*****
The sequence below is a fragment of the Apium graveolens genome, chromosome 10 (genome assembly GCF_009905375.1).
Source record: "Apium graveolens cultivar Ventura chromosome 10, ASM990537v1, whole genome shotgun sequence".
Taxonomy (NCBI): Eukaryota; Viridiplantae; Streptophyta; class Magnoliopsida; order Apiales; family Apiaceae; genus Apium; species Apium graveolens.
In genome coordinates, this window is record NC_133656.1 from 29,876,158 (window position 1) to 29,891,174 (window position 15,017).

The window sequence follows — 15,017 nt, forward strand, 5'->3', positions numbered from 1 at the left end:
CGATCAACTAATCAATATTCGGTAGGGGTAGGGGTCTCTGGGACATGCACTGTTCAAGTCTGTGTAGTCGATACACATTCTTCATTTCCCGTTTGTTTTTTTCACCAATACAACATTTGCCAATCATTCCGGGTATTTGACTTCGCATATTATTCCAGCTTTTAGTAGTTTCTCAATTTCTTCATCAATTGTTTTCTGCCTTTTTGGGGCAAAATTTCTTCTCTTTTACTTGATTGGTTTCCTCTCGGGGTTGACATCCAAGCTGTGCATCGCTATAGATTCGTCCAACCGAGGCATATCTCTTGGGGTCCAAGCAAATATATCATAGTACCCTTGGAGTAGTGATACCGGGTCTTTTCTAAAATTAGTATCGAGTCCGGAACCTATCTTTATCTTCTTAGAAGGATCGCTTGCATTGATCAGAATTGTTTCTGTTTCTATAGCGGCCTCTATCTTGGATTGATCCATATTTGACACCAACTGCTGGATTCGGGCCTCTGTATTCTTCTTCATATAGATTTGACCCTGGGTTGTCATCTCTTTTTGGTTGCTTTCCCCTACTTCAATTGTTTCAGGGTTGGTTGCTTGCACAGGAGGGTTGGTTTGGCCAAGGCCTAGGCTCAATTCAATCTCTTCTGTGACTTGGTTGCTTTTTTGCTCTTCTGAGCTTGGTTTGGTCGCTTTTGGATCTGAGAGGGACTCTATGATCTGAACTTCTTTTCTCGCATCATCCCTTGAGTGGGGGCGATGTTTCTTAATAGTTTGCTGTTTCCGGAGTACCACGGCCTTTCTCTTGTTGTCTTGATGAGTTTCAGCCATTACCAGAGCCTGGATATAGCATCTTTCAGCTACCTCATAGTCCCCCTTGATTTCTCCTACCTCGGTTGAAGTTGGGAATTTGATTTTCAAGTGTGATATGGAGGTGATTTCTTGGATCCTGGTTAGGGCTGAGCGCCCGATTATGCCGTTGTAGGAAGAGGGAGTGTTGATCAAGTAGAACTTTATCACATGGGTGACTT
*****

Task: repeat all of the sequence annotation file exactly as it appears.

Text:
The sequence below is a fragment of the Apium graveolens genome, chromosome 10 (genome assembly GCF_009905375.1).
Source record: "Apium graveolens cultivar Ventura chromosome 10, ASM990537v1, whole genome shotgun sequence".
Taxonomy (NCBI): Eukaryota; Viridiplantae; Streptophyta; class Magnoliopsida; order Apiales; family Apiaceae; genus Apium; species Apium graveolens.
In genome coordinates, this window is record NC_133656.1 from 29,876,158 (window position 1) to 29,891,174 (window position 15,017).

The window sequence follows — 15,017 nt, forward strand, 5'->3', positions numbered from 1 at the left end:
CGATCAACTAATCAATATTCGGTAGGGGTAGGGGTCTCTGGGACATGCACTGTTCAAGTCTGTGTAGTCGATACACATTCTTCATTTCCCGTTTGTTTTTTTCACCAATACAACATTTGCCAATCATTCCGGGTATTTGACTTCGCATATTATTCCAGCTTTTAGTAGTTTCTCAATTTCTTCATCAATTGTTTTCTGCCTTTTTGGGGCAAAATTTCTTCTCTTTTACTTGATTGGTTTCCTCTCGGGGTTGACATCCAAGCTGTGCATCGCTATAGATTCGTCCAACCGAGGCATATCTCTTGGGGTCCAAGCAAATATATCATAGTACCCTTGGAGTAGTGATACCGGGTCTTTTCTAAAATTAGTATCGAGTCCGGAACCTATCTTTATCTTCTTAGAAGGATCGCTTGCATTGATCAGAATTGTTTCTGTTTCTATAGCGGCCTCTATCTTGGATTGATCCATATTTGACACCAACTGCTGGATTCGGGCCTCTGTATTCTTCTTCATATAGATTTGACCCTGGGTTGTCATCTCTTTTTGGTTGCTTTCCCCTACTTCAATTGTTTCAGGGTTGGTTGCTTGCACAGGAGGGTTGGTTTGGCCAAGGCCTAGGCTCAATTCAATCTCTTCTGTGACTTGGTTGCTTTTTTGCTCTTCTGAGCTTGGTTTGGTCGCTTTTGGATCTGAGAGGGACTCTATGATCTGAACTTCTTTTCTCGCATCATCCCTTGAGTGGGGGCGATGTTTCTTAATAGTTTGCTGTTTCCGGAGTACCACGGCCTTTCTCTTGTTGTCTTGATGAGTTTCAGCCATTACCAGAGCCTGGATATAGCATCTTTCAGCTACCTCATAGTCCCCCTTGATTTCTCCTACCTCGGTTGAAGTTGGGAATTTGATTTTCAAGTGTGATATGGAGGTGATTTCTTGGATCCTGGTTAGGGCTGAGCGCCCGATTATGCCGTTGTAGGAAGAGGGAGTGTTGATCAAGTAGAACTTTATCACATGGGTGACTT